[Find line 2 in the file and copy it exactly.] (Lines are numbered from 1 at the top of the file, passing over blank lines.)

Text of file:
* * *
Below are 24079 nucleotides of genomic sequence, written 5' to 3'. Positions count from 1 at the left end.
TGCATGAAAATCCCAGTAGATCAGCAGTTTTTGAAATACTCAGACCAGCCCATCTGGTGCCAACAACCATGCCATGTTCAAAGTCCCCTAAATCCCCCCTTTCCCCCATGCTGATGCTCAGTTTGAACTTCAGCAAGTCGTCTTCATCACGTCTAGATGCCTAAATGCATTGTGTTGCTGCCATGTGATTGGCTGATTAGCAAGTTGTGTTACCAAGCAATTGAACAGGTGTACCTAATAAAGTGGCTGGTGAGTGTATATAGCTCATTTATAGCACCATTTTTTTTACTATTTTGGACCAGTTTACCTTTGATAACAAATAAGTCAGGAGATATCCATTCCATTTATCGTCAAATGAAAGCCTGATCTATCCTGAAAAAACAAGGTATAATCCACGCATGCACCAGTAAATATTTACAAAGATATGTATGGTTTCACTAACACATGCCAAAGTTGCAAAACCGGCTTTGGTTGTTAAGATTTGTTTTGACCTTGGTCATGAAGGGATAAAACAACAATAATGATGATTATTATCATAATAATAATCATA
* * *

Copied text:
TGCATGAAAATCCCAGTAGATCAGCAGTTTTTGAAATACTCAGACCAGCCCATCTGGTGCCAACAACCATGCCATGTTCAAAGTCCCCTAAATCCCCCCTTTCCCCCATGCTGATGCTCAGTTTGAACTTCAGCAAGTCGTCTTCATCACGTCTAGATGCCTAAATGCATTGTGTTGCTGCCATGTGATTGGCTGATTAGCAAGTTGTGTTACCAAGCAATTGAACAGGTGTACCTAATAAAGTGGCTGGTGAGTGTATATAGCTCATTTATAGCACCATTTTTTTTACTATTTTGGACCAGTTTACCTTTGATAACAAATAAGTCAGGAGATATCCATTCCATTTATCGTCAAATGAAAGCCTGATCTATCCTGAAAAAACAAGGTATAATCCACGCATGCACCAGTAAATATTTACAAAGATATGTATGGTTTCACTAACACATGCCAAAGTTGCAAAACCGGCTTTGGTTGTTAAGATTTGTTTTGACCTTGGTCATGAAGGGATAAAACAACAATAATGATGATTATTATCATAATAATAATCATA